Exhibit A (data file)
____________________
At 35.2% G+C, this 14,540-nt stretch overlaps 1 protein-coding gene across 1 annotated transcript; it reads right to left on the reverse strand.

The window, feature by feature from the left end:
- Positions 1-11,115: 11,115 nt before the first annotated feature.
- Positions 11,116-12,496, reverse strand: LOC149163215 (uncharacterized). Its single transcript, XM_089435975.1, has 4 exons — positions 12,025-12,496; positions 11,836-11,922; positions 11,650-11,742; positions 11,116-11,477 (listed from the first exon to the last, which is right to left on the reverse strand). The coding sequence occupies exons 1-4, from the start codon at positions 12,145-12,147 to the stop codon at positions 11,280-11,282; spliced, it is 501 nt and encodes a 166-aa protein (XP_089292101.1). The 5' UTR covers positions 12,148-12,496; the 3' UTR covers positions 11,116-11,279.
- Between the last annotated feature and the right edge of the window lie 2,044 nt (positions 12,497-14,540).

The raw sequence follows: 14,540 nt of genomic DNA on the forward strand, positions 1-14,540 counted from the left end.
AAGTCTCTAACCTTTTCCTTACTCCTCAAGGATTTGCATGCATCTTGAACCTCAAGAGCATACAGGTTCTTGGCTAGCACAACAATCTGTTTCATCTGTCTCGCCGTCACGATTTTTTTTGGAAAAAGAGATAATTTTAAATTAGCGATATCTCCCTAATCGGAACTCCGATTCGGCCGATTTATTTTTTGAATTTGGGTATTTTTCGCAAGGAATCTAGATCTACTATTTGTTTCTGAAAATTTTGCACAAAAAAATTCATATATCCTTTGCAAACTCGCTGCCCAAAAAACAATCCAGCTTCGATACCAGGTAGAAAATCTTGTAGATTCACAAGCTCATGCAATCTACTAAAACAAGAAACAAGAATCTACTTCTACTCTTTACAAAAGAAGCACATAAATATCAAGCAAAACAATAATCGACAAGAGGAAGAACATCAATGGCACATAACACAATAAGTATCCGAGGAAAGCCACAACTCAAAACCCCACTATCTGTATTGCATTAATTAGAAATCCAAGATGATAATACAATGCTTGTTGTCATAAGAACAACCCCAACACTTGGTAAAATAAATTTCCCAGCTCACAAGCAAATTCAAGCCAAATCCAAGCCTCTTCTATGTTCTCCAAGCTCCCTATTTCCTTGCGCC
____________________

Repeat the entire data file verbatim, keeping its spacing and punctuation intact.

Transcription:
At 35.2% G+C, this 14,540-nt stretch overlaps 1 protein-coding gene across 1 annotated transcript; it reads right to left on the reverse strand.

The window, feature by feature from the left end:
- Positions 1-11,115: 11,115 nt before the first annotated feature.
- Positions 11,116-12,496, reverse strand: LOC149163215 (uncharacterized). Its single transcript, XM_089435975.1, has 4 exons — positions 12,025-12,496; positions 11,836-11,922; positions 11,650-11,742; positions 11,116-11,477 (listed from the first exon to the last, which is right to left on the reverse strand). The coding sequence occupies exons 1-4, from the start codon at positions 12,145-12,147 to the stop codon at positions 11,280-11,282; spliced, it is 501 nt and encodes a 166-aa protein (XP_089292101.1). The 5' UTR covers positions 12,148-12,496; the 3' UTR covers positions 11,116-11,279.
- Between the last annotated feature and the right edge of the window lie 2,044 nt (positions 12,497-14,540).

The raw sequence follows: 14,540 nt of genomic DNA on the forward strand, positions 1-14,540 counted from the left end.
AAGTCTCTAACCTTTTCCTTACTCCTCAAGGATTTGCATGCATCTTGAACCTCAAGAGCATACAGGTTCTTGGCTAGCACAACAATCTGTTTCATCTGTCTCGCCGTCACGATTTTTTTTGGAAAAAGAGATAATTTTAAATTAGCGATATCTCCCTAATCGGAACTCCGATTCGGCCGATTTATTTTTTGAATTTGGGTATTTTTCGCAAGGAATCTAGATCTACTATTTGTTTCTGAAAATTTTGCACAAAAAAATTCATATATCCTTTGCAAACTCGCTGCCCAAAAAACAATCCAGCTTCGATACCAGGTAGAAAATCTTGTAGATTCACAAGCTCATGCAATCTACTAAAACAAGAAACAAGAATCTACTTCTACTCTTTACAAAAGAAGCACATAAATATCAAGCAAAACAATAATCGACAAGAGGAAGAACATCAATGGCACATAACACAATAAGTATCCGAGGAAAGCCACAACTCAAAACCCCACTATCTGTATTGCATTAATTAGAAATCCAAGATGATAATACAATGCTTGTTGTCATAAGAACAACCCCAACACTTGGTAAAATAAATTTCCCAGCTCACAAGCAAATTCAAGCCAAATCCAAGCCTCTTCTATGTTCTCCAAGCTCCCTATTTCCTTGCGCC